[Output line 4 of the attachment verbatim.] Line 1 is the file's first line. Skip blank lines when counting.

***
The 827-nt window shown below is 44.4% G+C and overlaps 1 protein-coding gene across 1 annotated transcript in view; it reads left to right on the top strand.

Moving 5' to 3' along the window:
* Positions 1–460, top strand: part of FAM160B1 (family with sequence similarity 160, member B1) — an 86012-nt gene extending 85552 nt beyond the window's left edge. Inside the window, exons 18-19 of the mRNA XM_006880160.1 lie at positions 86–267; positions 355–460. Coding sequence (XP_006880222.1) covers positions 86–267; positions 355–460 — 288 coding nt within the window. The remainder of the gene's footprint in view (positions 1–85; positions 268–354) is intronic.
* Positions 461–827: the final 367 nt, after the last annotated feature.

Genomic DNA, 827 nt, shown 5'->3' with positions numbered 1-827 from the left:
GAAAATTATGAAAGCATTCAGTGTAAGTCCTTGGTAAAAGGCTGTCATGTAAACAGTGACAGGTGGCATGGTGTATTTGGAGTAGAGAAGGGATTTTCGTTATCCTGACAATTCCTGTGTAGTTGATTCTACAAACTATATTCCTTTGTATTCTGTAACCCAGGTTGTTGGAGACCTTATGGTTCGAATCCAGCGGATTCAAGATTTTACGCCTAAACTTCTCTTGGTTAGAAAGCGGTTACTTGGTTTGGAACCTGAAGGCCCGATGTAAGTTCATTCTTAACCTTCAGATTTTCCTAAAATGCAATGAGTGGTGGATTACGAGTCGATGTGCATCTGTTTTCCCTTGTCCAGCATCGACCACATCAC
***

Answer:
* Positions 461–827: the final 367 nt, after the last annotated feature.